It’s Greek to Me

What it is to me

What it is to me

The chart above illustrates a post on Language Log about expressions of the form “It’s Greek to me.”  As you can see, in Greek expressions translated as “It’s Arabic to me” and “It’s Chinese to me” are attested in the sense “I can’t understand it at all,” while in Arabic we find an expression “It’s Hindi to me” and in Chinese “It’s Heavenly Script to me” with the same sense. 

I’m surprised they didn’t find “It’s Czech to me” anywhere.  Czech is apparently famed throughout central and eastern Europe as a particularly forbidding language.  Questions about “simplicity” and “complexity” in language structure have been kicked around on Los Thunderlads before, in a desultory way;  in the post I’m linking to here, Language Log cites a scholarly discussion of that very question.


  1. cymast

     /  January 17, 2009

    I nominate Icelandic for the title of Hardest Language (see Ice). Actually, I did hear it is widely considered to be the most complex.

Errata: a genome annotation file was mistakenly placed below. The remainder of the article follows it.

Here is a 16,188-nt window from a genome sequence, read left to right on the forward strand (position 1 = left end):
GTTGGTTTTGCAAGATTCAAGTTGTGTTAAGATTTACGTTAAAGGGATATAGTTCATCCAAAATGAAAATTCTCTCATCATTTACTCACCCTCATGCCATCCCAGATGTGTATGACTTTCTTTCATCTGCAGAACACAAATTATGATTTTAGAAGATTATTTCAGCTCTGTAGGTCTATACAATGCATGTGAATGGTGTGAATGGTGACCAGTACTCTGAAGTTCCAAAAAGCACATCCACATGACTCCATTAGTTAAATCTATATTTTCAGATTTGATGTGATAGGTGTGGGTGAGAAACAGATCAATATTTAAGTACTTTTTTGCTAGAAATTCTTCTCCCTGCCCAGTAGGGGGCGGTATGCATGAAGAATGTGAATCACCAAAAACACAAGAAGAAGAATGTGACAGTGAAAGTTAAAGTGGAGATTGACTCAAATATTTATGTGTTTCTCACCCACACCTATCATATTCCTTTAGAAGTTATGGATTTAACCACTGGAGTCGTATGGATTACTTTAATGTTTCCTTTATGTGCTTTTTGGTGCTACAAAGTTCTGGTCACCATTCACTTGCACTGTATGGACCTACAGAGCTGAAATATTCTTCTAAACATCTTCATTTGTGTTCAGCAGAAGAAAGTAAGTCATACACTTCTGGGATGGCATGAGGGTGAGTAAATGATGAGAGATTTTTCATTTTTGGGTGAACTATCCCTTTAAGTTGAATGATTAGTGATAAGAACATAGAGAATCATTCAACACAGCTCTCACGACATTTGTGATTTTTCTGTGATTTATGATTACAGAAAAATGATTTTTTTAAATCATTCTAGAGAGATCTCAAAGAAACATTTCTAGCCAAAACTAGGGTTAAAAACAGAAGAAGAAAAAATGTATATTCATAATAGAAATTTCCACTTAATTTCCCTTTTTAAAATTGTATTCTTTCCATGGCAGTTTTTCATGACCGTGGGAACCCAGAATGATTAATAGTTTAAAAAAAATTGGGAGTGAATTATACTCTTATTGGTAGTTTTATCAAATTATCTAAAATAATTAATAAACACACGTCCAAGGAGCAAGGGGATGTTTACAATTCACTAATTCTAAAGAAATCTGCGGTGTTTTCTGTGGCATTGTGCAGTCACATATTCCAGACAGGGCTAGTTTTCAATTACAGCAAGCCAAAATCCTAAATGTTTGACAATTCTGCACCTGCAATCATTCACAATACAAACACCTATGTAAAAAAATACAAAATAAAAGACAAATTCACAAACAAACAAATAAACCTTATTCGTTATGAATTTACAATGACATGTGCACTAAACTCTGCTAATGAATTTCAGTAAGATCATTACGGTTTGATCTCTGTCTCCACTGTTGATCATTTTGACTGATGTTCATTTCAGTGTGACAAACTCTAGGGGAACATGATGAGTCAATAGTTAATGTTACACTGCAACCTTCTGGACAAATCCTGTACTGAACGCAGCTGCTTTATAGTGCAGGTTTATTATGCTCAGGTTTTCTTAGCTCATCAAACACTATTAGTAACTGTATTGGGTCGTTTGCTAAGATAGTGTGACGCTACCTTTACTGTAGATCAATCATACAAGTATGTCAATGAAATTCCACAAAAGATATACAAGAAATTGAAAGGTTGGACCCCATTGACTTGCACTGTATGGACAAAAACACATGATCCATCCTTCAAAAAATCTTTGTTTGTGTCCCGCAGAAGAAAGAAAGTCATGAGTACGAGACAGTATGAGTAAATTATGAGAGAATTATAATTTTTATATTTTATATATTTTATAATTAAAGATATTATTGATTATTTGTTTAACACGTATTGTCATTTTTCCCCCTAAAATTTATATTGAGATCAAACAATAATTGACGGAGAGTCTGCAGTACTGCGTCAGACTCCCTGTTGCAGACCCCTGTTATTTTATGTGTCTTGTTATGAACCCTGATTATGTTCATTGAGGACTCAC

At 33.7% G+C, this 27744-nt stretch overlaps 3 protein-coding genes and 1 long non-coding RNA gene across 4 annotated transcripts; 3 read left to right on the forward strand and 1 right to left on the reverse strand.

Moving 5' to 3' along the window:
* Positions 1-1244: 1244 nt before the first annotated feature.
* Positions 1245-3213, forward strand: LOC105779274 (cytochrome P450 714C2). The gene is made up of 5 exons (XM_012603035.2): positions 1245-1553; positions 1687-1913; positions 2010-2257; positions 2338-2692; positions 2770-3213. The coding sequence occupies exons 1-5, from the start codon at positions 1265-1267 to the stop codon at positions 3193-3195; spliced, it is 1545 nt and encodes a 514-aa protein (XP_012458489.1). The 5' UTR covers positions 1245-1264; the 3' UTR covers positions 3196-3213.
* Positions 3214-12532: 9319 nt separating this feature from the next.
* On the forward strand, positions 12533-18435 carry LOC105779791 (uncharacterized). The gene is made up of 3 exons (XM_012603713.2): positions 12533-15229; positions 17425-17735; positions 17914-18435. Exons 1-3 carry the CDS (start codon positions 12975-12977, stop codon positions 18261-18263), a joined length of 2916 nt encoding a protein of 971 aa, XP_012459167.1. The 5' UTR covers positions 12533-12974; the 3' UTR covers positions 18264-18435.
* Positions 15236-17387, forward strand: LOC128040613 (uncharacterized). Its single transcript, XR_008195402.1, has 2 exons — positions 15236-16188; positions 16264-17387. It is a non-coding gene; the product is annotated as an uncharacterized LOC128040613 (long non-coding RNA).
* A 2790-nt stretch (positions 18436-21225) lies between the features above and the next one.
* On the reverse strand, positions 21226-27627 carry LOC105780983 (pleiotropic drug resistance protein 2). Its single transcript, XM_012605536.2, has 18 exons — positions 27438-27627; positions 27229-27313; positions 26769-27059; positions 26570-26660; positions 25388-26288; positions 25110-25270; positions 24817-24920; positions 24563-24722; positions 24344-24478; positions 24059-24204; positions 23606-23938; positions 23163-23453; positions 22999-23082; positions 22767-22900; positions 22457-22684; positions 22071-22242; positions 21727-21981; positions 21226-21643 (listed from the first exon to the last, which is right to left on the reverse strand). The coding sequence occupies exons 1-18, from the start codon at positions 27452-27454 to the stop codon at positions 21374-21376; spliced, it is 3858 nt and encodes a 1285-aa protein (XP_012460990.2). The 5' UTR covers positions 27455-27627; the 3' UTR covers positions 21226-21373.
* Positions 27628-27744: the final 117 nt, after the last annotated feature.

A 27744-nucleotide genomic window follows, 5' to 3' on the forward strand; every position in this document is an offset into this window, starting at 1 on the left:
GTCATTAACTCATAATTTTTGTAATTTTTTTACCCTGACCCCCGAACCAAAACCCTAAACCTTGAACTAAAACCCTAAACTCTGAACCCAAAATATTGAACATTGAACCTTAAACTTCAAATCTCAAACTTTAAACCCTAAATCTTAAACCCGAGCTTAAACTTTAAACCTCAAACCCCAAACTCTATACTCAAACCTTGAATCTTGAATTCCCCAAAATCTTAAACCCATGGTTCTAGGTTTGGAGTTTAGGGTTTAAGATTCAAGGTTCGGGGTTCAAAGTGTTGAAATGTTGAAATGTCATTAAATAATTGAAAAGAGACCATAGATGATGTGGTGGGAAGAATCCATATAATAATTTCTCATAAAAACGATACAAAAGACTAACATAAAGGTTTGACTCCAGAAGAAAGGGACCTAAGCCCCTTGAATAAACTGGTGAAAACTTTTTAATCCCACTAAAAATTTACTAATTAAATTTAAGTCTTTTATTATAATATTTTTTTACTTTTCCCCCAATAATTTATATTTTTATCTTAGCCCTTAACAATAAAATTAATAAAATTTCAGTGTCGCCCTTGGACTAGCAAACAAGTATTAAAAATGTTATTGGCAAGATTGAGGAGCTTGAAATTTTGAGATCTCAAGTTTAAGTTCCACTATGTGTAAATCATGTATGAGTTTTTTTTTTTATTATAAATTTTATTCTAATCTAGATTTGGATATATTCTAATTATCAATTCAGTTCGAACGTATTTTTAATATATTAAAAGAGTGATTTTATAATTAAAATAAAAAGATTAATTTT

Did Rosenberg use the Mohs Scale in his research?

  2. acilius

     /  January 17, 2009

    I didn’t read very far into Rosenberg’s article, I didn’t get to his methodology section.

  3. cymast

     /  January 17, 2009

    I wonder if there is any significance to some of the arrowheads converging and some not.

  4. acilius

     /  January 20, 2009

    I wondered that when I first saw it. There’s enough variation that it doesn’t look like an attempt to fit everything into the space.

  5. acilius

     /  January 21, 2009

    Liberman explains his formatting in the comments section:

  6. cymast

     /  January 21, 2009

    OK thanks.

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